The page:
Once entitlement is established, the next step is to determine the amount and duration of spousal support. The Spousal Support Advisory Guidelines (SSAGs) provide a comprehensive framework for determining support and are increasingly relied upon by the courts in Ontario.

Spousal support payments are tax deductible to the payor and taxable income to the recipient. In order for this tax treatment to apply, there must be either a court order or a written agreement setting out the spousal support arrangements.

The law takes a modern view of marriage in which a married couple is considered a single economic unit regardless of who earned (or spent) what during the marriage. The division of property for married couples is based on the equal sharing of the wealth accumulated during the marriage. You do not necessarily give half of your assets to your spouse when you separate. It is the increase in each spouse's total net worth from the date of marriage to the date of separation (known as your net family property) which is shared.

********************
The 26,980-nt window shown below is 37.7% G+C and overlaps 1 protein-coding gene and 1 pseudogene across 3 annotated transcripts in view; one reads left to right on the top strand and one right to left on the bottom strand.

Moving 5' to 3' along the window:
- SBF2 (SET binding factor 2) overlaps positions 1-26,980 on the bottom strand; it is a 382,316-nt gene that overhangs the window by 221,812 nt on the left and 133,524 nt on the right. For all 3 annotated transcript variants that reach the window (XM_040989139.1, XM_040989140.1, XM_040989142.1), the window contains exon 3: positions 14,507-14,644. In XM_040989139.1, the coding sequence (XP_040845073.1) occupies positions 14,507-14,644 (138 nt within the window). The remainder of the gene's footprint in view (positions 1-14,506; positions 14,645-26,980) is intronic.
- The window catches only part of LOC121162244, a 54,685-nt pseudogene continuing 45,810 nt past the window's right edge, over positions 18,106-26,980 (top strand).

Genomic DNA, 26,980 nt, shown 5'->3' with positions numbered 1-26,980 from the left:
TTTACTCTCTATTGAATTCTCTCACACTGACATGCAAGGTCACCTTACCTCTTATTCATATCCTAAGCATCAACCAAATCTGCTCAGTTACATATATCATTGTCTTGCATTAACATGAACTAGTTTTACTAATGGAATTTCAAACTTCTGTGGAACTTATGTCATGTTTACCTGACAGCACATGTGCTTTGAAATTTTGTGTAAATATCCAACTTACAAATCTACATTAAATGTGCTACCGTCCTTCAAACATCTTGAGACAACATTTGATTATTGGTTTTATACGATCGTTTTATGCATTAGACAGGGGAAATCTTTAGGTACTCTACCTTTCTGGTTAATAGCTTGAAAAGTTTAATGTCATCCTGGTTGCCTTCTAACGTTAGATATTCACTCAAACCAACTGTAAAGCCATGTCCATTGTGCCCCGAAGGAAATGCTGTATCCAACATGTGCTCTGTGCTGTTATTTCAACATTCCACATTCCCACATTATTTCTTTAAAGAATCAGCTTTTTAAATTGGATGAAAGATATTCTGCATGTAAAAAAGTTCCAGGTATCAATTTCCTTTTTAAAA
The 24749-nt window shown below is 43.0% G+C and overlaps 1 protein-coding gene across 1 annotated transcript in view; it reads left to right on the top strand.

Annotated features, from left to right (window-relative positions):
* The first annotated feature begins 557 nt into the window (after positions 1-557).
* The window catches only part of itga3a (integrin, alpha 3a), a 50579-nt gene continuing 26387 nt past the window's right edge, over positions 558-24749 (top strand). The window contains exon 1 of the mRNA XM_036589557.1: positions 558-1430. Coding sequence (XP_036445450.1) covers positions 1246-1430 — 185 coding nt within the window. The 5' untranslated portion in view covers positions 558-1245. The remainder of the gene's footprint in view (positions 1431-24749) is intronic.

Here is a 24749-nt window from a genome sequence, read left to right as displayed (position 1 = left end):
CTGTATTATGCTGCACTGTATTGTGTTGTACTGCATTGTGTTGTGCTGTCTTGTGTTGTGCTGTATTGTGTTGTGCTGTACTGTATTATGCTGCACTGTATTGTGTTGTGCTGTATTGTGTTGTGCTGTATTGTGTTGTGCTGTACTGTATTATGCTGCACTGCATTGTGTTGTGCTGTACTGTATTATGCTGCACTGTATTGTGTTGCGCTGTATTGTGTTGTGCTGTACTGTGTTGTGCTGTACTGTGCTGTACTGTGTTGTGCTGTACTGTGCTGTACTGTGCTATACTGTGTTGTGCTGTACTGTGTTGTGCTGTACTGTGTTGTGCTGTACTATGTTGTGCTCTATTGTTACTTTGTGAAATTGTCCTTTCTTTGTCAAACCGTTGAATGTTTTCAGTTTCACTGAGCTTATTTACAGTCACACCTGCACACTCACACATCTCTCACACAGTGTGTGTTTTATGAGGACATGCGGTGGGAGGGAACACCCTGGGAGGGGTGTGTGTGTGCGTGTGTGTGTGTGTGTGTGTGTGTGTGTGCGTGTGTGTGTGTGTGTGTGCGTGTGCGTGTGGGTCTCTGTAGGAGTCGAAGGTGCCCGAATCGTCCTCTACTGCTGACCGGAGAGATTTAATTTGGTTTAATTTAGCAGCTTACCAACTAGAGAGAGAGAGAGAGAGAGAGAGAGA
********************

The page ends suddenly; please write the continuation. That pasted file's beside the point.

Generally speaking, you do not have to share the following with your spouse as a result of separation: a) assets you received through inheritance; b) assets you received as a gift from a third party; c) money received via damages or a right to damages for personal injury; or d) proceeds or a right to proceeds of a life insurance policy. However, if monies received as a result of these events are mingled or mixed with your spouse’s assets, you may lose the exclusion. If any of these monies are put into a jointly held asset, such as, a joint bank account, it is possible you may lose the exclusion. As well, if you put any of these monies into the matrimonial home, you will likely lose the exclusion.

The value of property owned on the date of marriage will not be shared with your spouse, with the main exception being a matrimonial home. If you own a home at the date of marriage, and you are living in that same home when you separate, the entire value of the home will have to be shared with your spouse. If the home you are living in on the date of marriage is sold during the marriage, and you are living in a different home on the date of separation, you will not have to share with your spouse the date of marriage value of that first home. The division of property can become very complicated. In addition to determining what qualifies as a debt or gift, division of assets such as stock options, minority shareholdings and pensions will require assistance from qualified business valuators or accountants.